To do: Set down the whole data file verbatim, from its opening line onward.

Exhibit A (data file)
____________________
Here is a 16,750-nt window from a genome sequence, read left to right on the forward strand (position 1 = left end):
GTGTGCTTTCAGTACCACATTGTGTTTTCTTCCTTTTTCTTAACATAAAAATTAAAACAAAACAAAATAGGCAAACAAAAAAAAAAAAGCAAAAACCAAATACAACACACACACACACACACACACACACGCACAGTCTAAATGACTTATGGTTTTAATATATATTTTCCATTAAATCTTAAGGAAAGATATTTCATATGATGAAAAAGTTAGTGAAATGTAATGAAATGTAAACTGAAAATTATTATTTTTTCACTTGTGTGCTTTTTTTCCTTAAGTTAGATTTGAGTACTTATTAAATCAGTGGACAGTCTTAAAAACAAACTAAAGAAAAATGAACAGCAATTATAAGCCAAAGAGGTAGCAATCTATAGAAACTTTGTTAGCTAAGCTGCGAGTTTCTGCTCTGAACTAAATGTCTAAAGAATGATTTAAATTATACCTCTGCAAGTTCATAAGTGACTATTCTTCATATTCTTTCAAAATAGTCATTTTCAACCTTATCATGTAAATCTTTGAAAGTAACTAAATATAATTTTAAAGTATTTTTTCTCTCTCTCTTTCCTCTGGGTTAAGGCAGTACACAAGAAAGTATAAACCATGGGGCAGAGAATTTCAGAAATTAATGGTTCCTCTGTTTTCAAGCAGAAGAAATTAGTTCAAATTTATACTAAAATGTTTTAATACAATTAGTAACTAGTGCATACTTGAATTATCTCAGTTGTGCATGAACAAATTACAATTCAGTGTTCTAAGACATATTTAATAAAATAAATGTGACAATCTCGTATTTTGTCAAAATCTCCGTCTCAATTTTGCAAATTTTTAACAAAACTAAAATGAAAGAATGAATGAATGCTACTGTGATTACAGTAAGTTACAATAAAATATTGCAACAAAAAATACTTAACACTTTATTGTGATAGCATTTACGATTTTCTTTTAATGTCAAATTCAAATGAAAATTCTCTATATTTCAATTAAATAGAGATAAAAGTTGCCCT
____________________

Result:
Here is a 16,750-nt window from a genome sequence, read left to right on the forward strand (position 1 = left end):
GTGTGCTTTCAGTACCACATTGTGTTTTCTTCCTTTTTCTTAACATAAAAATTAAAACAAAACAAAATAGGCAAACAAAAAAAAAAAAGCAAAAACCAAATACAACACACACACACACACACACACACACGCACAGTCTAAATGACTTATGGTTTTAATATATATTTTCCATTAAATCTTAAGGAAAGATATTTCATATGATGAAAAAGTTAGTGAAATGTAATGAAATGTAAACTGAAAATTATTATTTTTTCACTTGTGTGCTTTTTTTCCTTAAGTTAGATTTGAGTACTTATTAAATCAGTGGACAGTCTTAAAAACAAACTAAAGAAAAATGAACAGCAATTATAAGCCAAAGAGGTAGCAATCTATAGAAACTTTGTTAGCTAAGCTGCGAGTTTCTGCTCTGAACTAAATGTCTAAAGAATGATTTAAATTATACCTCTGCAAGTTCATAAGTGACTATTCTTCATATTCTTTCAAAATAGTCATTTTCAACCTTATCATGTAAATCTTTGAAAGTAACTAAATATAATTTTAAAGTATTTTTTCTCTCTCTCTTTCCTCTGGGTTAAGGCAGTACACAAGAAAGTATAAACCATGGGGCAGAGAATTTCAGAAATTAATGGTTCCTCTGTTTTCAAGCAGAAGAAATTAGTTCAAATTTATACTAAAATGTTTTAATACAATTAGTAACTAGTGCATACTTGAATTATCTCAGTTGTGCATGAACAAATTACAATTCAGTGTTCTAAGACATATTTAATAAAATAAATGTGACAATCTCGTATTTTGTCAAAATCTCCGTCTCAATTTTGCAAATTTTTAACAAAACTAAAATGAAAGAATGAATGAATGCTACTGTGATTACAGTAAGTTACAATAAAATATTGCAACAAAAAATACTTAACACTTTATTGTGATAGCATTTACGATTTTCTTTTAATGTCAAATTCAAATGAAAATTCTCTATATTTCAATTAAATAGAGATAAAAGTTGCCCT